Settlement agreements must be genuine compromises

  • Author : Robert Hay QC - 28-01-2014

Care needs to be taken in resolving disputes in which an allegation is made that an act or proposed act is prohibited by the Retail Leases Act 2003: settlement agreements must be genuine compromises or bona fide settlements and not merely attempts to avoid the Act.

On 24 January 2014 I posted a summary of Spirovski v Univest Asset Merchant Syndicators Pty Ltd [2013] VSC 728 in which Justice Croft refused an appeal against a determination by Deputy President Lulham in VCAT that terms of settlement made at a mediation conducted by the Small Business Commissioner were caught by the prohibition against the payment of “key-money” contained in s.23 of the Retail Leases Act 2003. See: Spirovski v Univest Assett Merchants Syndicators Pty Ltd [2013] VCAT 66. The Deputy President at [76] said that “Terms of Settlement are a form of contract. As such they are subject to the principles and requirements of contract law”.  A provision in a lease or an agreement is void to the extent that it is contrary to or inconsistent with the Act. See: s.94. Thus, terms of settlement that seek to avoid the Act’s provisions are void. When VCAT made its decision a number of practitioners expressed surprise that agreements made at or arising out of a mediation should be open to scrutiny.  Section 86 of the Act prevents statements or admissions made in the course of a mediation from being admitted in a proceeding; however, terms of settlement  made at mediations are not protected from scrutiny.  Provided a settlement agreement is bona fide a court will not re-open a settlement agreement merely because the dispute that has been settled involved legislation that the courts will not allow to be evaded. See: Binder v Alachouzos [1972] 2 QB 151.


In Binder the compromise concerned a dispute about whether a party was acting as a money lender in contravention of the Money Lenders Acts. The parties settled the dispute with the settlement including a provision whereby the defendant admitted that the Money Lenders Act did not apply to the transactions.  While the English Court of Appeal  accepted that it was a policy of the courts not to allow the Money Lenders Acts to be evaded, it  held that it was also the policy of the court to encourage compromises and the settlement agreement was bona fide involving an agreement for good consideration and was therefore enforceable.  Justice Croft in Spirovski considered Binder and said at [76]  that:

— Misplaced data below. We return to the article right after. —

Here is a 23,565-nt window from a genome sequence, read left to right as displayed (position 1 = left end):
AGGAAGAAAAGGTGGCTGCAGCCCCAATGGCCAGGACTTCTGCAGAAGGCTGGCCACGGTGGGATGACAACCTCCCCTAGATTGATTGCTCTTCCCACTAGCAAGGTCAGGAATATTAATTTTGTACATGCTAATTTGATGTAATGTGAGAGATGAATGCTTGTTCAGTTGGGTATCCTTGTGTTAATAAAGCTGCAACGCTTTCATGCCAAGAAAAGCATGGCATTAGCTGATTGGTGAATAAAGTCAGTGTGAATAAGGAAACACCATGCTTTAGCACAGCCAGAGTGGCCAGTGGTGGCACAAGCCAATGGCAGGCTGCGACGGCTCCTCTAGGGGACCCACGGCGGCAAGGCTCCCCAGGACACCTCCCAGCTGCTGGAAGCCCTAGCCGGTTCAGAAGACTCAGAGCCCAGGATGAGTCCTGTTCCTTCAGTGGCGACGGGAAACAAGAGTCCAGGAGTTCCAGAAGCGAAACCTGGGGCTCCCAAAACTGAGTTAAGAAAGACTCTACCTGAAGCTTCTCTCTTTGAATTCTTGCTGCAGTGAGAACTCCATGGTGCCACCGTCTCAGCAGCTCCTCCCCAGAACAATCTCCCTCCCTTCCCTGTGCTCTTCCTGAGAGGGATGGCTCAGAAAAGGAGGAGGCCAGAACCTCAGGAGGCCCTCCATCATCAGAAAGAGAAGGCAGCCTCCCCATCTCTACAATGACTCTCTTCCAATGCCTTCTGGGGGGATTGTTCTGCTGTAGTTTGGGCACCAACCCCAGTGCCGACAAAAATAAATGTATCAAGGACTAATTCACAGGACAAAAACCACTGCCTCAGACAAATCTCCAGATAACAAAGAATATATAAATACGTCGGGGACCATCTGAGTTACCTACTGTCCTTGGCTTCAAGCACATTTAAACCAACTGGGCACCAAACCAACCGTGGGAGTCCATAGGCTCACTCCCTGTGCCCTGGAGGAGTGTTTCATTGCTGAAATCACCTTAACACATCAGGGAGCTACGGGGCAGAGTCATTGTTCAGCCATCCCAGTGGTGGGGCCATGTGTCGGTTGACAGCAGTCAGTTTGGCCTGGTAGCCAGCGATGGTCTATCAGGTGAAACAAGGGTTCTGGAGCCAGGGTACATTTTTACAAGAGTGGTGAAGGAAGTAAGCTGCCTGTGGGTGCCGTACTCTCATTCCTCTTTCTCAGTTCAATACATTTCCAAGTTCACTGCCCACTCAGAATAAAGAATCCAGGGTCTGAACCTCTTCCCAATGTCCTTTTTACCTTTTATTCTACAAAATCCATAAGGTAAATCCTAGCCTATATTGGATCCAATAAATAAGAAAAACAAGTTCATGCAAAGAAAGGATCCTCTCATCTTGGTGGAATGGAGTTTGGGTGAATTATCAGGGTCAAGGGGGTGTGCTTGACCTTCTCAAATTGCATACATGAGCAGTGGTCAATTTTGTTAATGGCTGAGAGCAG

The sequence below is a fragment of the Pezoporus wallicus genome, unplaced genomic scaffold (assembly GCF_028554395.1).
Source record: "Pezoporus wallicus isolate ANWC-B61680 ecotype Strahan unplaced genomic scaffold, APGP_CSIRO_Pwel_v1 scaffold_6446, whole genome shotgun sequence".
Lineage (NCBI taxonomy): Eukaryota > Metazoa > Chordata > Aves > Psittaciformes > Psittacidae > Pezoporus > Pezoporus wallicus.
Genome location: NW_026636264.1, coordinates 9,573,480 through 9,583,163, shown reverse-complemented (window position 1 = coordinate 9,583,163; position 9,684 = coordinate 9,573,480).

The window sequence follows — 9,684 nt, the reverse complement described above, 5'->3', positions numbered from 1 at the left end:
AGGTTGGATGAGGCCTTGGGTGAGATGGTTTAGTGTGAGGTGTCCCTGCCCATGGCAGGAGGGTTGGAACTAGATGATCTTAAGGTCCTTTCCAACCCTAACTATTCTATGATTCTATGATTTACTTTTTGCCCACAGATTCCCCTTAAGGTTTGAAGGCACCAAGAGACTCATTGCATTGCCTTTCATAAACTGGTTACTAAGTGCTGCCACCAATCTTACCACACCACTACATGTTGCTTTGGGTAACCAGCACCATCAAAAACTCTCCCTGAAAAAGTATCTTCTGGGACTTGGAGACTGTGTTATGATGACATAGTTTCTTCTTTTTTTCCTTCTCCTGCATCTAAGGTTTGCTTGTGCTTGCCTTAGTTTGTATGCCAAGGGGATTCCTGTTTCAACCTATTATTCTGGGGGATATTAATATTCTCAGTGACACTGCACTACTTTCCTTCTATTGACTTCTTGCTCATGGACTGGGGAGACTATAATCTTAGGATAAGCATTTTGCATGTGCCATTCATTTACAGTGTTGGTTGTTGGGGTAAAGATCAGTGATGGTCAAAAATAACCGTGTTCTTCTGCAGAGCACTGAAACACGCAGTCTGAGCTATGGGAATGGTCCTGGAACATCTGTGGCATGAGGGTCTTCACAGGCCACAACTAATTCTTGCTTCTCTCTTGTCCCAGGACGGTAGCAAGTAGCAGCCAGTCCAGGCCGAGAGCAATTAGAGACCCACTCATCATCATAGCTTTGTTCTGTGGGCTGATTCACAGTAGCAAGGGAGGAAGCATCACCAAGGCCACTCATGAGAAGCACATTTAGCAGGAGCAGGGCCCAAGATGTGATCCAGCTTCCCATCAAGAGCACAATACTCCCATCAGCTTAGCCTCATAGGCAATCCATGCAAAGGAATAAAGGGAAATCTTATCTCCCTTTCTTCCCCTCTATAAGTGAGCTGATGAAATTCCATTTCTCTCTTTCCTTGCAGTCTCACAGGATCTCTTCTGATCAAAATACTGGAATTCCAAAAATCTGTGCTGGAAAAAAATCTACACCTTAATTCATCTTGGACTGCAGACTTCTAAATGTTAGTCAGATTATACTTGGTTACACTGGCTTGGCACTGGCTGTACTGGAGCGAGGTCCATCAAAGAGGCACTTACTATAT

“….it cannot be said that the evidence in the VCAT hearing indicates that the Terms and the Contract that arose out of the mediation were the fruits of a bona fide compromise, such as might attract the principles in Binder….”

At [79] His Honour said:

“The increasing role that the alternative dispute resolution techniques now play in the justice system cannot be overstated given that both courts and tribunals seek to encourage parties to identify and reach agreement on as many issues as possible to avoid the need for a trial, or to reduce its length and complexity where a hearing is needed. However, none of these considerations provide any basis for courts or tribunals to give effect to agreements that are rendered void or illegal, either by virtue of statute or common law….” (underlining added and citations removed)

In Spirovski, following the mediation, the parties entered into the terms of settlement, a lease and a contract of sale whereby the business allegedly conducted on the premises by the landlord was sold to the tenant. The purpose of the contract of sale was to take advantage of exceptions to the prohibition on the payment of "key-money" in circumstances where  goodwill is claimed from the tenant in relation to the sale of a business operated from the premises by the landlord immediately before its sale (s.23(3)(c)) and where plant, equipment, fixtures or fittings are sold by the landlord to the tenant (s.23(3)(f)).  Deputy President Lulham held at [70] that there was in fact no business to be sold so that the lease was not granted in the course of a sale and therefore the applicant's "device of preparing for execution a Contract of Sale of Business was a sham".

About the Author

Robert Hay QC

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